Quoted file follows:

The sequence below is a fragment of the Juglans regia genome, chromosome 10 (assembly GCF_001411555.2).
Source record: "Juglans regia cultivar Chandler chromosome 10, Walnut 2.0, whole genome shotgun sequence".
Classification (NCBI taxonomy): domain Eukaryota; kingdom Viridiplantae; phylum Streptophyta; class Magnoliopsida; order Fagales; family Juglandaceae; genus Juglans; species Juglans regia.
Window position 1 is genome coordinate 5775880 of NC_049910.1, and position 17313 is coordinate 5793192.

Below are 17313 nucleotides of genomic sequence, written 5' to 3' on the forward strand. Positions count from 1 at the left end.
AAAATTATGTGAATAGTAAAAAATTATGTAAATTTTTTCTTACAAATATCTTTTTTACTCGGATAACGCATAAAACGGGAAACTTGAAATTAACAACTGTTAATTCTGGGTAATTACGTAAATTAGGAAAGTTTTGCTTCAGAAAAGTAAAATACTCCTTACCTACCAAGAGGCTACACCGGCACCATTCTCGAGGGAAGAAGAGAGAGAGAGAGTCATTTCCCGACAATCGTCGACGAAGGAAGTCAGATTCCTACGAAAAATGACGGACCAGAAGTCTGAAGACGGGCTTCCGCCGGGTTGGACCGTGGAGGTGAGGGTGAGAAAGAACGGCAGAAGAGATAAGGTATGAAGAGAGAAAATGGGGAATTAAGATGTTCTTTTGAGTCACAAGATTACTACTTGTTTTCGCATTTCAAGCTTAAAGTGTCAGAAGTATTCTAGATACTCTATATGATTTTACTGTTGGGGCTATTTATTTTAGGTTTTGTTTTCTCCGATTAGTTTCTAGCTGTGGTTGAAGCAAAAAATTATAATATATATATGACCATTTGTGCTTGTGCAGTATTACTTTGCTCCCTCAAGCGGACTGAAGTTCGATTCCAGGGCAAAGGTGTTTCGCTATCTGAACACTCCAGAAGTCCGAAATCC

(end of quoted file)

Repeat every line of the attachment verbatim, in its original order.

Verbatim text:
The sequence below is a fragment of the Juglans regia genome, chromosome 10 (assembly GCF_001411555.2).
Source record: "Juglans regia cultivar Chandler chromosome 10, Walnut 2.0, whole genome shotgun sequence".
Classification (NCBI taxonomy): domain Eukaryota; kingdom Viridiplantae; phylum Streptophyta; class Magnoliopsida; order Fagales; family Juglandaceae; genus Juglans; species Juglans regia.
Window position 1 is genome coordinate 5775880 of NC_049910.1, and position 17313 is coordinate 5793192.

Below are 17313 nucleotides of genomic sequence, written 5' to 3' on the forward strand. Positions count from 1 at the left end.
AAAATTATGTGAATAGTAAAAAATTATGTAAATTTTTTCTTACAAATATCTTTTTTACTCGGATAACGCATAAAACGGGAAACTTGAAATTAACAACTGTTAATTCTGGGTAATTACGTAAATTAGGAAAGTTTTGCTTCAGAAAAGTAAAATACTCCTTACCTACCAAGAGGCTACACCGGCACCATTCTCGAGGGAAGAAGAGAGAGAGAGAGTCATTTCCCGACAATCGTCGACGAAGGAAGTCAGATTCCTACGAAAAATGACGGACCAGAAGTCTGAAGACGGGCTTCCGCCGGGTTGGACCGTGGAGGTGAGGGTGAGAAAGAACGGCAGAAGAGATAAGGTATGAAGAGAGAAAATGGGGAATTAAGATGTTCTTTTGAGTCACAAGATTACTACTTGTTTTCGCATTTCAAGCTTAAAGTGTCAGAAGTATTCTAGATACTCTATATGATTTTACTGTTGGGGCTATTTATTTTAGGTTTTGTTTTCTCCGATTAGTTTCTAGCTGTGGTTGAAGCAAAAAATTATAATATATATATGACCATTTGTGCTTGTGCAGTATTACTTTGCTCCCTCAAGCGGACTGAAGTTCGATTCCAGGGCAAAGGTGTTTCGCTATCTGAACACTCCAGAAGTCCGAAATCC